• By Nevis on 31 October 2013

    Call Me Sister is the first of Jane Yeadons books I have read despite this being her third book in the series.From the minute I opened it I couldn't put it down brilliantly written I didnt want to reach the end of the book and have now ordered the previous two books in the series and am eagerly awaiting their delivery.If you haven't read the previous two books buy the set you will kick yourself if you don't!!

  • By Betty Kokholm on 22 September 2014

    Really enjoyed '' call me sister'' .Jane gets better and better at her description of her nursing experiences and with district nursing she was at her best . The kind of nursing which can cut corners for the good of the patient, no political correctness here , so refreshing . You could have been a nurse anywhere in the world if you had chosen so . The last half I read in one reading .

  • By Sue Robinson on 23 December 2013

    I've enjoyed all of the books by Jane Yeadon and found every one entertaining and wonderfully light hearted, but this book is my favourite. I just love it and recommend it to anyone, especially if you are a fan of shows like Call the Midwife or The Royal.Call Me Sister: District Nursing Tales from the Swinging Sixties

  • By Philotes on 15 February 2014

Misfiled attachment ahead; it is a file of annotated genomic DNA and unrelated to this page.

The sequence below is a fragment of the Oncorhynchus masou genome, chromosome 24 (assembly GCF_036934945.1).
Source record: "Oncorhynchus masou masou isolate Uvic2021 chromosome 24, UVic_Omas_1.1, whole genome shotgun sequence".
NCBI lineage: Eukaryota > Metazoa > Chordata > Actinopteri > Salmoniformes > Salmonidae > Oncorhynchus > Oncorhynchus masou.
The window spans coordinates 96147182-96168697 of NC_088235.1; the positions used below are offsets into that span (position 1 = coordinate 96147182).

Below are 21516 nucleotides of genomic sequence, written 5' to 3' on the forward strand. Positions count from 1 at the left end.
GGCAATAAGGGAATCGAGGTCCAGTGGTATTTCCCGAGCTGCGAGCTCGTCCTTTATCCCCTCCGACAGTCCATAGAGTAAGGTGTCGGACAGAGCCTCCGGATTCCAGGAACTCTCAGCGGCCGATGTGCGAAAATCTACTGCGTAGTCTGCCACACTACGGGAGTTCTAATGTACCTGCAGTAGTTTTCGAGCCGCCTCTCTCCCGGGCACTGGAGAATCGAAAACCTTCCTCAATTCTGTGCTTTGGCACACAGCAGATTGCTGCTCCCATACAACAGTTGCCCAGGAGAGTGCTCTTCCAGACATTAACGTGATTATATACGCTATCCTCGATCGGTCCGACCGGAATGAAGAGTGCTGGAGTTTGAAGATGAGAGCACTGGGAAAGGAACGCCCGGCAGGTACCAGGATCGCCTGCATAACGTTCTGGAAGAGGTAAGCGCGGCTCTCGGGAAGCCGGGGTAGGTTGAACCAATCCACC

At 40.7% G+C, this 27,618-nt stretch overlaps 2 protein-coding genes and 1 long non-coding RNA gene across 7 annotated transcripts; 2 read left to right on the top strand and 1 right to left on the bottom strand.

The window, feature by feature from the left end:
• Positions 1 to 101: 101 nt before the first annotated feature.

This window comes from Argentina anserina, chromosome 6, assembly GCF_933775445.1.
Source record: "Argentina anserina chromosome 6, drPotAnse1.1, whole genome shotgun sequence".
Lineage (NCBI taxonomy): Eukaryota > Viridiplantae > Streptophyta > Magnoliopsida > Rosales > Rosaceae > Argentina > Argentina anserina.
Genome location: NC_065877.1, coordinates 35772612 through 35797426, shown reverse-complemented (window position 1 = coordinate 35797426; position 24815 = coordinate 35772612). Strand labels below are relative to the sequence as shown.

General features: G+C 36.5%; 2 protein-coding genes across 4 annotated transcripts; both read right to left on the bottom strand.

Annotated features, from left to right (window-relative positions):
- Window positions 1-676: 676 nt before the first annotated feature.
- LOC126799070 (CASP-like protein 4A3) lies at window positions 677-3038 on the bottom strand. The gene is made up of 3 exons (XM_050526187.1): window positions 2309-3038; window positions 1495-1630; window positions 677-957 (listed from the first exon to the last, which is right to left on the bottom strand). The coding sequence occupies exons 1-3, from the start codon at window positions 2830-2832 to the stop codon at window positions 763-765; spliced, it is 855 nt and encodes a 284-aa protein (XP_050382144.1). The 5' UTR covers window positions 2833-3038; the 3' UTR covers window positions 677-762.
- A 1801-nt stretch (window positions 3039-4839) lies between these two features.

I romped through this in a single morning greatly enjoying its lightness of tone and the glimpse into, what is for me, a totally unknown world with a colourful cast of characters in occasionally appalling real-life situations. It gave me a new appreciation of the qualities needed to be a good District Nurse, a person who has daily to go into people's homes, accept all manner of different situations and conditions without judgement, and help patients to cope with often grave health problems whilst remaining cheerful and positive. This Mary Poppins also needs to be good with animals who are often as distressed by their owner's condition as if they were human relatives; the ability to cope with nervous chickens would be a useful extra. Jane Yeadon's gentle humour makes tales of loneliness and potential tragedy bearable whilst always conveying a sense of deep respect for the human beings she meets in extremis. I hadn't expected to enjoy the book because my normal diet is crime fiction but I wanted a change and I'm glad this came along. One remark to the publishers - there are many more appropriate visual images that could have been taken from the stories to illustrate the cover, and I don't think trying to tie it in with the `swinging' sixties was a help either. The book would have stood quite well on its merits.